Crossbow Learning Curve Vs Winner


Portability depends on your hunting style. If your hunting style involves using a tree stand or staying in one place waiting for your quarry, then your bow being lightweight and easy to carry isn’t going to do much for you. But if you are someone who hunts on your feet all day, then crossbows, which are considerably heavier than compound bows, can really weigh you down and tire you out. 

So for that reason, the compound bow wins in this category because it is so lightweight and streamlined. When I am out in the woods and hunting on foot, I go with a compound bow because it’s so much easier to maneuver and light enough that I can carry it around all day without feeling it.

Compound Bow Portability Vs Winner


Both the crossbow and the compound bow need maintenance. They both have a lot of moving parts that need to be oiled and maintained. I also suggest taking it to a professional for inspection before every season, this’ll help you avoid the risk of it breaking down in the middle of a hunt.

Tie Maintenance Vs Winner


With noise, crossbows are incredibly loud while compound bows are quieter and perfect if you are hunting in the woods. The reason you usually get only one shot with a crossbow is because the firing sound scares away all game from the area, and it also takes forever to reload. But with the compound bow, you can line up another shot if you miss the first one because it is so quiet.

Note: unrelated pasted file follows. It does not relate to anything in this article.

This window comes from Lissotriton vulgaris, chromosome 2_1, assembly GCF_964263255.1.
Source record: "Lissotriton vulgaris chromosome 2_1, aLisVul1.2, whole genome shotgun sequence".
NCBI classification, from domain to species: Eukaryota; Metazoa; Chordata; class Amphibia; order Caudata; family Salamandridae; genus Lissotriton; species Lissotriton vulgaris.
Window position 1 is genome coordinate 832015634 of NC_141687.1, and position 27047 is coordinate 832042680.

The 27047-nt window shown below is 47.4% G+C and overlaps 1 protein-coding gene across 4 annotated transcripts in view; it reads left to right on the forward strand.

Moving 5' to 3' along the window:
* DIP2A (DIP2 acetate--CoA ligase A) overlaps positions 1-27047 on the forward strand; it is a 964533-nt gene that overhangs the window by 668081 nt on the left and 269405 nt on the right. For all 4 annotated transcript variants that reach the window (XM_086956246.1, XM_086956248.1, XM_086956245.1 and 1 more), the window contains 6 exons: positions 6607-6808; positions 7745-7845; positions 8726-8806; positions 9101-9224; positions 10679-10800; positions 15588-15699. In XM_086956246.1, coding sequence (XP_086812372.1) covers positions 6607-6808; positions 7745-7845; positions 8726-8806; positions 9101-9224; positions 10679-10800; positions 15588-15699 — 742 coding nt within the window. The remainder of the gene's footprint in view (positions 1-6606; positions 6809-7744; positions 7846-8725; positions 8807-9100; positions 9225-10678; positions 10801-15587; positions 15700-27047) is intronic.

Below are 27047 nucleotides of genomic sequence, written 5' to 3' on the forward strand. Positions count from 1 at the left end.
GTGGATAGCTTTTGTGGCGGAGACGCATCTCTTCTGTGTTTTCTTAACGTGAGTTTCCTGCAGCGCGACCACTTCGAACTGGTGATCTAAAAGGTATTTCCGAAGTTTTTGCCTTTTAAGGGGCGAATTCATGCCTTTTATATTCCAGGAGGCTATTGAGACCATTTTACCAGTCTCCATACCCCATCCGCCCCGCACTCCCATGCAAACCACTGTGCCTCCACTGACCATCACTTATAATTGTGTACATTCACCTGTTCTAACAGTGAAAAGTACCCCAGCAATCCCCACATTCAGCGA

You can opt for a silencer to make your crossbow quieter, but it’s never going to be as silent as the compound bow. 

In this category, the obvious winner is the compound bow.

Compound Bow Noise Vs Winner


While high-end crossbows can be very expensive (a full $1,000 more than the most expensive compound bow I could find at the time of writing this article), the lower and middle range crossbows and compound bows cost pretty much the same. 

When you are looking at the crossbow prices, I recommend thinking about the crossbow’s  maintenance costs as well. You are going to face some extra expenses, like replacing strings, getting specialized tools, and maybe even paying for maintenance services over the course of using your crossbow. So, take a moment to think about your overall cost, including the initial purchase price and ongoing maintenance, to make sure your decision won’t break the bank in the long run.

Tie Cost Vs Winner

Here’s the deal. Both the crossbow and the compound bow are great archery equipment to hunt with, but the right choice for you will really depend on your preference and situation. 

What Should You Choose?

If you ask me straight out which one is better, compound bows or crossbows, I would say there’s no right answer. The choice really depends on what you want, and you’ll have to choose the bow that can help you achieve your goals as a bowhunter. 

For example, if you are a hunter who doesn’t really care about archery much, the best choice for you would be the crossbow. The compound bow is a huge time sink,  and what’s the point of putting in that much effort if you don’t even like archery? You can do it more quickly and easily with the crossbow. But for archery hobbyists, the compound bow is a good choice.